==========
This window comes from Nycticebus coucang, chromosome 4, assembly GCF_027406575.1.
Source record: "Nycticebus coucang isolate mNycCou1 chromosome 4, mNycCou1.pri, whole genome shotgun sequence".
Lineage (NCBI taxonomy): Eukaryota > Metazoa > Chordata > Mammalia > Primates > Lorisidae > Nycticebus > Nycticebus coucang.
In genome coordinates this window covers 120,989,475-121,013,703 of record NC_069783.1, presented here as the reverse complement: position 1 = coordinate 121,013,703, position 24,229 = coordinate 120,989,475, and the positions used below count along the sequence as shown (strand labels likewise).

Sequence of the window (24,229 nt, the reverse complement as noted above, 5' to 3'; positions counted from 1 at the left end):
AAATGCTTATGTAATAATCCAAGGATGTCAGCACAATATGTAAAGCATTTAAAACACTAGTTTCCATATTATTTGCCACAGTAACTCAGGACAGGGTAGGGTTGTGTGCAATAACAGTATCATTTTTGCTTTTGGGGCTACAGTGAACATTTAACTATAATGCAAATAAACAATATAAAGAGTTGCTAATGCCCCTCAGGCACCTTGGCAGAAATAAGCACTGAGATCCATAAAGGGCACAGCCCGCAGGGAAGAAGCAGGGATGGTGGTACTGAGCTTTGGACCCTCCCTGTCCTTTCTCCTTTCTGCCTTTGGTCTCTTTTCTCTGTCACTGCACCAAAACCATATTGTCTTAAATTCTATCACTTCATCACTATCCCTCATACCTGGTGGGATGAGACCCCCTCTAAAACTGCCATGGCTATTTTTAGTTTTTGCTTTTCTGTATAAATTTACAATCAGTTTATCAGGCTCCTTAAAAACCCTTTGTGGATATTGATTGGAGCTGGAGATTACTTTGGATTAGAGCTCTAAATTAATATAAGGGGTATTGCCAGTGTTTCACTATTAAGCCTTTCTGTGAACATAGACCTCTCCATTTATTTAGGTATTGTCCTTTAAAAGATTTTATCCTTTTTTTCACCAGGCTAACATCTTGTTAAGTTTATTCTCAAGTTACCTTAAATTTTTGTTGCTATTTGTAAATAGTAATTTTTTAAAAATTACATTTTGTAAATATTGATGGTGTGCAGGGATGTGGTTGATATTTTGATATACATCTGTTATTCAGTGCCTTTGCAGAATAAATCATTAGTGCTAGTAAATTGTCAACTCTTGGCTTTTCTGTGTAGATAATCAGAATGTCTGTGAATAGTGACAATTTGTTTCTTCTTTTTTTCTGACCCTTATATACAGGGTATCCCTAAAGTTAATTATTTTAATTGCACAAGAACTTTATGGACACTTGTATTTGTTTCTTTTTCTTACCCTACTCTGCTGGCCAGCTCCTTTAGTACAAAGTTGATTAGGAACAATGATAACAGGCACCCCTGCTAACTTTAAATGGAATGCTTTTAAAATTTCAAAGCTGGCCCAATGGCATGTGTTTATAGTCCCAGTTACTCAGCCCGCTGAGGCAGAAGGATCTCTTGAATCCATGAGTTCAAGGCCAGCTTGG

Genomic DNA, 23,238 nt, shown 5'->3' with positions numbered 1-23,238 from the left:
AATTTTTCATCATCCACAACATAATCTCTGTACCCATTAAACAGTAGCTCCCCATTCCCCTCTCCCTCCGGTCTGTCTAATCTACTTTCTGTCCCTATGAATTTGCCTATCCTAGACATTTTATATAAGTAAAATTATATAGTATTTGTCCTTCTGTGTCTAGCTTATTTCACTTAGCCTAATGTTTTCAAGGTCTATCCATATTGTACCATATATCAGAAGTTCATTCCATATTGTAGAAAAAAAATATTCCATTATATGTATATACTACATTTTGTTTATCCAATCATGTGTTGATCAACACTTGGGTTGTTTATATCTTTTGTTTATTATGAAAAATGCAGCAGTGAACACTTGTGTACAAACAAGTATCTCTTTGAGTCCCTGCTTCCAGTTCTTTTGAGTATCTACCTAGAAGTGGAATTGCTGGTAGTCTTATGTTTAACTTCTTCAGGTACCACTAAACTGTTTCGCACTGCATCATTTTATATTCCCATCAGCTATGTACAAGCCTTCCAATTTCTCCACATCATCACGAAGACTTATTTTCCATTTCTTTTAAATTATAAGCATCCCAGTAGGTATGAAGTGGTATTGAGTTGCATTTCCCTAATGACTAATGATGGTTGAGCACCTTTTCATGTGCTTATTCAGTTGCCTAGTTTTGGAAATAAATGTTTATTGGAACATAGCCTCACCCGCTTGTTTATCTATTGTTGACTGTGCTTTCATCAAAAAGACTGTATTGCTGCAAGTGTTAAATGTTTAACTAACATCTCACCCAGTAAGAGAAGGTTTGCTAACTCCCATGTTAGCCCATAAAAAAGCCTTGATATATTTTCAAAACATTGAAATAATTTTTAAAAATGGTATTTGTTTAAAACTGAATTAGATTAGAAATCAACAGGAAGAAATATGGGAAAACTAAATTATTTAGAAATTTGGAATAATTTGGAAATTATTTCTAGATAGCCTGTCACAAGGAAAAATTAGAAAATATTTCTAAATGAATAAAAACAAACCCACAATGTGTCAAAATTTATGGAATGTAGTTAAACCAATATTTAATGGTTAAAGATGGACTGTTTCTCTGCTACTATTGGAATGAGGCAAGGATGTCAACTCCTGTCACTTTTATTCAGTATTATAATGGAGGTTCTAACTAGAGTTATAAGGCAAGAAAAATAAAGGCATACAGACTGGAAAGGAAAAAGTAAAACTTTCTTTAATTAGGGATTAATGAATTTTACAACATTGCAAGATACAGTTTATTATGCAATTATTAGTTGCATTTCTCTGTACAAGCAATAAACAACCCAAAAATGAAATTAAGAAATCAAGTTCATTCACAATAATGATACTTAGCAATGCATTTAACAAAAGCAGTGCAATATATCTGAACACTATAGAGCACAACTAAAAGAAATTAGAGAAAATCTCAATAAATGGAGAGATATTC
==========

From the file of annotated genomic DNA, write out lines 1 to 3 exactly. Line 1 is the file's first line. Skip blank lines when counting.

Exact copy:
This window comes from Nycticebus coucang, chromosome 4, assembly GCF_027406575.1.
Source record: "Nycticebus coucang isolate mNycCou1 chromosome 4, mNycCou1.pri, whole genome shotgun sequence".
Lineage (NCBI taxonomy): Eukaryota > Metazoa > Chordata > Mammalia > Primates > Lorisidae > Nycticebus > Nycticebus coucang.